Rain plagued the United States Open on Wednesday, postponing 58 matches on the outside courts. Only matches played in Ashe and Armstrong Stadiums, which have retractable roofs, were finished as scheduled.
Here’s what’s happening at the U.S. OpenSerena Williams survives a tough test. Serena Williams wins the second set. Serena Williams gains a second-set lead. Caty McNally claims the first set. Who is Caty McNally?Serena Williams survives a tough test.
Serena Williams beat the up-and-coming American Caty McNally, 5-7, 6-3, 6-1, in 1 hour 55 minutes on Wednesday night.
McNally, who plays an imposing all-court game, did not let Williams break her until her ninth service game, midway through the second set. McNally’s next service game was a battle as well, with McNally ultimately holding on. It would be her last major resistance of the night.
Williams took the second set, and all suspense was suddenly suspended in the third. Williams won 16 of the first 17 points in racing out to a 4-0 lead, ultimately conceding just five points in the final frame.
Williams finished on an emphatic forehand return winner.
She will next face the winner of a match between two crafty players, Karolina Muchova and Hsieh Su-wei.
Serena Williams wins the second set.
Caty McNally wasn’t quite ready for a third set, staving off four Williams set points as she served at 2-5 in the second in what became the longest game of the match.
McNally saved the first Williams set point with a 100-m.p.h. ace out wide. The second Williams set point took considerably more effort to stave off, with McNally finally prevailing on an exchange of cross-court forehands to end a 13-stroke rally.
On the third set point, McNally hit another ace out wide, this one at 105 m.p.h. On the fourth, Williams blinked first in an exchange of powerful groundstrokes down the middle. McNally finally held on the 16th point of the game, winning an exchange when both players were at net when Williams missed a backhand swing volley into the net.
But when Williams served for the set at 5-3, she gained a fifth set point and converted it with a backhand volley winner.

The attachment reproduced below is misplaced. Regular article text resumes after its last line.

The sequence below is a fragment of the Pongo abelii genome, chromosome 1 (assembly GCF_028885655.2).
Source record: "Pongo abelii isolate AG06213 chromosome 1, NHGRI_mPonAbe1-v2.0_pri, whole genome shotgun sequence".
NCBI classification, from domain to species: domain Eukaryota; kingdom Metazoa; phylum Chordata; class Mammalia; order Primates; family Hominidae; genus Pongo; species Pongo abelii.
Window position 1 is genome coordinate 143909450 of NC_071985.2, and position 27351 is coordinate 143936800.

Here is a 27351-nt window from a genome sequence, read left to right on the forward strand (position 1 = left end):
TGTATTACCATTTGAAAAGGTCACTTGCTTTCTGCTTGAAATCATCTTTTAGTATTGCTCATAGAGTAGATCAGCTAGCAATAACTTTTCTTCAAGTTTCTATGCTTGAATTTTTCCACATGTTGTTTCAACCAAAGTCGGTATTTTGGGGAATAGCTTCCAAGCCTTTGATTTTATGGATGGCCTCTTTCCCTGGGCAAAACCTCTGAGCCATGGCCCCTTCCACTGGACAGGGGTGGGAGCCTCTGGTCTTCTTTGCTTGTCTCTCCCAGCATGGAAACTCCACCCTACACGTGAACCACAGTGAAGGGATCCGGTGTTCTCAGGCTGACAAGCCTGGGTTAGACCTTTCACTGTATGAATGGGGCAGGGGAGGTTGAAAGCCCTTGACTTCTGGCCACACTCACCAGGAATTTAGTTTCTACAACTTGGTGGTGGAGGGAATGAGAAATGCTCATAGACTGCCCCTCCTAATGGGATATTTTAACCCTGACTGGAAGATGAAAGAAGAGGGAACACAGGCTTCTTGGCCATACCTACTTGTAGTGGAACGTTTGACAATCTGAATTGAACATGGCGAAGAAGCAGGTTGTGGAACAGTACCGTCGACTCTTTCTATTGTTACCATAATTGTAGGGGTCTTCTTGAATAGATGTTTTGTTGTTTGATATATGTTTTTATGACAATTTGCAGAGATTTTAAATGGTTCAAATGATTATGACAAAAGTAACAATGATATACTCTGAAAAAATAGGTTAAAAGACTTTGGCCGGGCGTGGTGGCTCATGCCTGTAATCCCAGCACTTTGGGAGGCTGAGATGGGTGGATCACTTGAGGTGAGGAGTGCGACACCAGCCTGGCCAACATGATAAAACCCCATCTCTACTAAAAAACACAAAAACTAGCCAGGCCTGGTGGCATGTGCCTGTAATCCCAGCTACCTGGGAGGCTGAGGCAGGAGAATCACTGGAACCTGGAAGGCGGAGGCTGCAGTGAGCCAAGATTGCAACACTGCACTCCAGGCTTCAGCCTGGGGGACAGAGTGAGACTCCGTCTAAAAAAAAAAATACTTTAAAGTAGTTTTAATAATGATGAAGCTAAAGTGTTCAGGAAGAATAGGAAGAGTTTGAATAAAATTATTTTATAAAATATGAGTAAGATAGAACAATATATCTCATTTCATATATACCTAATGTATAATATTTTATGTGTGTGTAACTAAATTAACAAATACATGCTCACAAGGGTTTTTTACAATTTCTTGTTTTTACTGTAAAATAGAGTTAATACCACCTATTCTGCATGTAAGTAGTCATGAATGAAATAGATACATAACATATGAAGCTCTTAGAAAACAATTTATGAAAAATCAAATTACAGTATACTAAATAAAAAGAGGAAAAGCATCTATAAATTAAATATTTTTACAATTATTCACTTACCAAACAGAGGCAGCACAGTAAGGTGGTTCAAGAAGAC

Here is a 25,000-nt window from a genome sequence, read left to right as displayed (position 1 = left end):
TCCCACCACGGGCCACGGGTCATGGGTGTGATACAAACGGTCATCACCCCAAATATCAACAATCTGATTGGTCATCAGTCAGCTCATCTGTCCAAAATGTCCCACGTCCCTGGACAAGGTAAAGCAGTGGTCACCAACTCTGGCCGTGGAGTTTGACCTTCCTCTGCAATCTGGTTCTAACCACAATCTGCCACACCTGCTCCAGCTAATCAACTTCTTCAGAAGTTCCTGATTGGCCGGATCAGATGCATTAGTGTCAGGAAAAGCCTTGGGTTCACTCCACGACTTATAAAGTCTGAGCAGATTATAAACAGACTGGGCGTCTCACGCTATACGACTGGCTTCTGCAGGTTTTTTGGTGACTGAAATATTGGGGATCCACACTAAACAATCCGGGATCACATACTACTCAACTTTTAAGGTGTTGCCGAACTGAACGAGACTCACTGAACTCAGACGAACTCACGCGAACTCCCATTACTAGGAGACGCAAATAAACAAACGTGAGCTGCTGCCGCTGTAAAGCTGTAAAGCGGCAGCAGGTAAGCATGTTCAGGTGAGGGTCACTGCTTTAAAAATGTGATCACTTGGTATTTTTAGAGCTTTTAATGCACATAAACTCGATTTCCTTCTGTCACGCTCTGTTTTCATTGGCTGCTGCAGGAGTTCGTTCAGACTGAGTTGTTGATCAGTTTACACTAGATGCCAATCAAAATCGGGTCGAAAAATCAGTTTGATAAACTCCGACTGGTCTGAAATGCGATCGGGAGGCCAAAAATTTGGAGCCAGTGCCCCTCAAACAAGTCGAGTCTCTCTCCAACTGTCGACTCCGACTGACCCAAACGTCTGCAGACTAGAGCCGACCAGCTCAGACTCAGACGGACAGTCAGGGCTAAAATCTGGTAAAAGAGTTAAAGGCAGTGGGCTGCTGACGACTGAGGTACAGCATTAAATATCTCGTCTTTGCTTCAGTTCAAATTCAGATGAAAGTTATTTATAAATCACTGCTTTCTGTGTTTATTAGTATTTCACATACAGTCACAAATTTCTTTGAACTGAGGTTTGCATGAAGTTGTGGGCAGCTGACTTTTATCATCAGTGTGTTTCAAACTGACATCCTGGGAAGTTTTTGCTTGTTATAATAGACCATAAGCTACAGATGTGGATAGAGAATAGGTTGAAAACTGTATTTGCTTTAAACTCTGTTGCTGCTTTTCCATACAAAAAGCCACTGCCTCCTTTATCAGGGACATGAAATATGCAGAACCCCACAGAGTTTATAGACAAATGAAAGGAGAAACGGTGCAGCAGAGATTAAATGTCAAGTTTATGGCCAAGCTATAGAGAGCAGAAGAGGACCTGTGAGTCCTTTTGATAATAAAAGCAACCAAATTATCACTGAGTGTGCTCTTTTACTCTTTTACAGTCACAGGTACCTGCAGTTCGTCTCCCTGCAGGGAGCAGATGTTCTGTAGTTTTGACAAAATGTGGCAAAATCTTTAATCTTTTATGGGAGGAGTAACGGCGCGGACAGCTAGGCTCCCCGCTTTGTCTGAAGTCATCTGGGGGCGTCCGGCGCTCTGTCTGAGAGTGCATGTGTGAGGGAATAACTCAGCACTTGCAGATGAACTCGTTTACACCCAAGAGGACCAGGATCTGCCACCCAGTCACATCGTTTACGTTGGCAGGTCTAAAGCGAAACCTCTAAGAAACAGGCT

Serena Williams gains a second-set lead.
Serena Williams was finally able to break in Caty McNally’s ninth service game, going up by 4-2 in the second set.
McNally had been 4-for-4 on serve-and-volley attempts before trying one on the second break point she faced on her serve. She seemed to whiff on a forehand half-volley, unable to read Williams’s forehand return. Williams, who had won more total points in the match but still found herself running out of time, doubled over in relief.
Williams then held her own serve in the next game after falling behind 15-30 to take a 5-2 lead.
Caty McNally claims the first set.
After hanging tough through the first 10 games, 17-year-old Caty McNally won the first set over Serena Williams, 7-5.
Neither player had a break point through the first 10 games until McNally earned one on Williams serve, and pummeled a forehand return to convert it. Williams, who grew louder and more animated once trailing, gained an 0-40 advantage on McNally’s serve in the next game, only for McNally to reel off three points in a row.
McNally clinched the set on her second set point, hammering a 103-m.p.h. serve onto the centerline, which Williams could not corral with her forehand.
Who is Caty McNally?ImageCreditRobert Deutsch/USA Today Sports, via Reuters
Serena Williams will wrap up Wednesday’s play under the roof in Arthur Ashe Stadium with her second-round match against Caty McNally.
McNally, 17, won the doubles title at the Citi Open in Washington this month with her fellow teenage Coco Gauff, 15. McNally lost to Gauff in last year’s French Open junior girls final. McNally, now ranked 121st, also reached the semifinals in singles in Washington. She earned her first Grand Slam main-draw victory on Monday, beating Timea Bacsinszky.
McNally was born and remains based in Cincinnati, where her mother works as a tennis instructor. Her brother, John, plays tennis for Ohio State University.
It’s Not Just Coco Gauff: American Teens Swarm Into Pro TennisAug. 2, 2019Novak Djokovic pushes through injury to win. ImageCreditMichelle V. Agins/The New York Times
Novak Djokovic, the No. 1 seed and defending champion, won his second-round match against Juan Ignacio Lóndero, 6-4, 7-6 (3), 6-1, but rarely has a tennis score line been so deceptive.
Djokovic was down a break in the first set against Juan Ignacio Lóndero, and came back to win it. He was broken three times in the second set, but won that one too, in a 7-3 tiebreaker.
And he did it while wincing through a left shoulder injury that required treatment multiple times during the match.
In a postmatch interview, Djokovic said the injury affected his serve and his backhand, but did not want to elaborate. He said only that it was “something I have been carrying for quite awhile.”